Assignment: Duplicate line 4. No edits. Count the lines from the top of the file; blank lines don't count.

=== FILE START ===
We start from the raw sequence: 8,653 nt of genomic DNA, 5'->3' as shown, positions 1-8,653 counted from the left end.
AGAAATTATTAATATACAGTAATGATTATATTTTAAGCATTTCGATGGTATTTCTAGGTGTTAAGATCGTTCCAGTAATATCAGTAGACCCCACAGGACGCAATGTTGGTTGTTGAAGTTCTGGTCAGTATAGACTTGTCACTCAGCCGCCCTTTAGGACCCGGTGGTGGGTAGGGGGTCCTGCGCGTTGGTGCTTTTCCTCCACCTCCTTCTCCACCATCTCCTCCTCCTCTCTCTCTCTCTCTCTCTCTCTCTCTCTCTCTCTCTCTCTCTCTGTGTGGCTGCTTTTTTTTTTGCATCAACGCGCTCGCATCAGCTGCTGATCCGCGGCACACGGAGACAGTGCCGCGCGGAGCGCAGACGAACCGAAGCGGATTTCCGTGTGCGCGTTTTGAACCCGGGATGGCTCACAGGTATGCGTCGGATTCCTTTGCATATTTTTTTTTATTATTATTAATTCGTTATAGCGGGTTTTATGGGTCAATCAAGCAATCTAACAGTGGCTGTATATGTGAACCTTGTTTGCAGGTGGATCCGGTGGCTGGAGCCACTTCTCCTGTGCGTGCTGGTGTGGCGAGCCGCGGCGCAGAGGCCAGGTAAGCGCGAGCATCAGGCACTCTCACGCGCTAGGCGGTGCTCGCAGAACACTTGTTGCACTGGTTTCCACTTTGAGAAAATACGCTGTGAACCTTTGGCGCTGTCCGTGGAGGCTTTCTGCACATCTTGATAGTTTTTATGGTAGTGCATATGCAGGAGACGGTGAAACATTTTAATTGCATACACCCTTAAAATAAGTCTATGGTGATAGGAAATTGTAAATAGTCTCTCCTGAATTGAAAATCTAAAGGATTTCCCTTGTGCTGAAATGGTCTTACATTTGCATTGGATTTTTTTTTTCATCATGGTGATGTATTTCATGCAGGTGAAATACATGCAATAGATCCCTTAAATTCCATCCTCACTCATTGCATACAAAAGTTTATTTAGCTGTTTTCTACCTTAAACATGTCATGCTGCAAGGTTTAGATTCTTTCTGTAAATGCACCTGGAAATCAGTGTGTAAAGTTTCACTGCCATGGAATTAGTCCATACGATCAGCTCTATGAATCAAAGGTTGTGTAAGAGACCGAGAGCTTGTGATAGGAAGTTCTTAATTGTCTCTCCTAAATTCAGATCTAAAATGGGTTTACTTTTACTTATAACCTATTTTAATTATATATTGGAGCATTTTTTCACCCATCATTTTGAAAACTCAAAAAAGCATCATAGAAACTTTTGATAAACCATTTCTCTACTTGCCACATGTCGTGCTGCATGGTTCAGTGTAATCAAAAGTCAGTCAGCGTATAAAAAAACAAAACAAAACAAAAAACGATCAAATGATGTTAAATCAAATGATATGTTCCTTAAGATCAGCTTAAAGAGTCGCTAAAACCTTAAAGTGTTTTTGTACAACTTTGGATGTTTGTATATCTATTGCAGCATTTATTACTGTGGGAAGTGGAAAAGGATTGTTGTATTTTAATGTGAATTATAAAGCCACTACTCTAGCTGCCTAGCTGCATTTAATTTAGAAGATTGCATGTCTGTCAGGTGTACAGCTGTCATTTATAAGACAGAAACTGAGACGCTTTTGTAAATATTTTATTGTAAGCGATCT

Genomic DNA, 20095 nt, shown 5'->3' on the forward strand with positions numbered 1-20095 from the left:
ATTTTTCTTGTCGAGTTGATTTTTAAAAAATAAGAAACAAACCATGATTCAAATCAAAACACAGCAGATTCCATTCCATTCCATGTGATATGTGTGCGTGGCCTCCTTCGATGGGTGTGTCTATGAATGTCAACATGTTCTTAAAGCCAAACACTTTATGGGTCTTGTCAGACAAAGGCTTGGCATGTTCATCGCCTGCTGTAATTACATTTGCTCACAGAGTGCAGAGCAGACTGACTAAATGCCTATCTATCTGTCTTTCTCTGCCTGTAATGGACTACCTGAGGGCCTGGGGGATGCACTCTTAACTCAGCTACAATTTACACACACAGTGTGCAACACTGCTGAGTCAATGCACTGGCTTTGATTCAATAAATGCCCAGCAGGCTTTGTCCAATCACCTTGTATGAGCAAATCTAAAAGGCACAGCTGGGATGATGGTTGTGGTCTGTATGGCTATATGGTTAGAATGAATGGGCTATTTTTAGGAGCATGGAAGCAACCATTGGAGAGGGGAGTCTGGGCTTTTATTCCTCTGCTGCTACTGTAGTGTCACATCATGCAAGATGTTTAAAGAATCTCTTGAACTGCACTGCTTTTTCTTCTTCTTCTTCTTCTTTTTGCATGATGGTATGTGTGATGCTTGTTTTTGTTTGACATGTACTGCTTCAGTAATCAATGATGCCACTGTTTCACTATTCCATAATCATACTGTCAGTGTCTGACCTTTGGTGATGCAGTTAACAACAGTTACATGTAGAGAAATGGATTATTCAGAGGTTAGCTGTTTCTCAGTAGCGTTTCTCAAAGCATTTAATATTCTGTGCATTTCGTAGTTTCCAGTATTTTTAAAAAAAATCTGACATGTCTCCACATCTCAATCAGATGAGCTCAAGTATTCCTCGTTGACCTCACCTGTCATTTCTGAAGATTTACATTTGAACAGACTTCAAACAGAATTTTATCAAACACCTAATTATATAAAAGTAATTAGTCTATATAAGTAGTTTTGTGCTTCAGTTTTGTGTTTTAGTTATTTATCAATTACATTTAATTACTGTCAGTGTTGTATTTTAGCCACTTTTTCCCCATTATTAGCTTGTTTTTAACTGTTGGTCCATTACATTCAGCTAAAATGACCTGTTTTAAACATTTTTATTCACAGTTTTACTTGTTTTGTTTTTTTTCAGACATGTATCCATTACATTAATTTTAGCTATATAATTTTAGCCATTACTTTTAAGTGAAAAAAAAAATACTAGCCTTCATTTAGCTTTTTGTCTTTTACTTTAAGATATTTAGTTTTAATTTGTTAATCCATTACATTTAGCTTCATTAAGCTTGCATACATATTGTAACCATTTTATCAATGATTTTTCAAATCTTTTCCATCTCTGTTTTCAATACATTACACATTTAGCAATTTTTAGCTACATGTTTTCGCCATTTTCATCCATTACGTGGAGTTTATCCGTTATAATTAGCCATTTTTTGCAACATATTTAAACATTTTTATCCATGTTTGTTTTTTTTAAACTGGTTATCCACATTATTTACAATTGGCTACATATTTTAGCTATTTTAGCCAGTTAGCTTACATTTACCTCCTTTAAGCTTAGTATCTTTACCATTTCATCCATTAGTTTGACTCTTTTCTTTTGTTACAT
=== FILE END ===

ATTTTTCTTGTCGAGTTGATTTTTAAAAAATAAGAAACAAACCATGATTCAAATCAAAACACAGCAGATTCCATTCCATTCCATGTGATATGTGTGCGTGGCCTCCTTCGATGGGTGTGTCTATGAATGTCAACATGTTCTTAAAGCCAAACACTTTATGGGTCTTGTCAGACAAAGGCTTGGCATGTTCATCGCCTGCTGTAATTACATTTGCTCACAGAGTGCAGAGCAGACTGACTAAATGCCTATCTATCTGTCTTTCTCTGCCTGTAATGGACTACCTGAGGGCCTGGGGGATGCACTCTTAACTCAGCTACAATTTACACACACAGTGTGCAACACTGCTGAGTCAATGCACTGGCTTTGATTCAATAAATGCCCAGCAGGCTTTGTCCAATCACCTTGTATGAGCAAATCTAAAAGGCACAGCTGGGATGATGGTTGTGGTCTGTATGGCTATATGGTTAGAATGAATGGGCTATTTTTAGGAGCATGGAAGCAACCATTGGAGAGGGGAGTCTGGGCTTTTATTCCTCTGCTGCTACTGTAGTGTCACATCATGCAAGATGTTTAAAGAATCTCTTGAACTGCACTGCTTTTTCTTCTTCTTCTTCTTCTTTTTGCATGATGGTATGTGTGATGCTTGTTTTTGTTTGACATGTACTGCTTCAGTAATCAATGATGCCACTGTTTCACTATTCCATAATCATACTGTCAGTGTCTGACCTTTGGTGATGCAGTTAACAACAGTTACATGTAGAGAAATGGATTATTCAGAGGTTAGCTGTTTCTCAGTAGCGTTTCTCAAAGCATTTAATATTCTGTGCATTTCGTAGTTTCCAGTATTTTTAAAAAAAATCTGACATGTCTCCACATCTCAATCAGATGAGCTCAAGTATTCCTCGTTGACCTCACCTGTCATTTCTGAAGATTTACATTTGAACAGACTTCAAACAGAATTTTATCAAACACCTAATTATATAAAAGTAATTAGTCTATATAAGTAGTTTTGTGCTTCAGTTTTGTGTTTTAGTTATTTATCAATTACATTTAATTACTGTCAGTGTTGTATTTTAGCCACTTTTTCCCCATTATTAGCTTGTTTTTAACTGTTGGTCCATTACATTCAGCTAAAATGACCTGTTTTAAACATTTTTATTCACAGTTTTACTTGTTTTGTTTTTTTTCAGACATGTATCCATTACATTAATTTTAGCTATATAATTTTAGCCATTACTTTTAAGTGAAAAAAAAAATACTAGCCTTCATTTAGCTTTTTGTCTTTTACTTTAAGATATTTAGTTTTAATTTGTTAATCCATTACATTTAGCTTCATTAAGCTTGCATACATATTGTAACCATTTTATCAATGATTTTTCAAATCTTTTCCATCTCTGTTTTCAATACATTACACATTTAGCAATTTTTAGCTACATGTTTTCGCCATTTTCATCCATTACGTGGAGTTTATCCGTTATAATTAGCCATTTTTTGCAACATATTTAAACATTTTTATCCATGTTTGTTTTTTTTAAACTGGTTATCCACATTATTTACAATTGGCTACATATTTTAGCTATTTTAGCCAGTTAGCTTACATTTACCTCCTTTAAGCTTAGTATCTTTACCATTTCATCCATTAGTTTGACTCTTTTCTTTTGTTACAT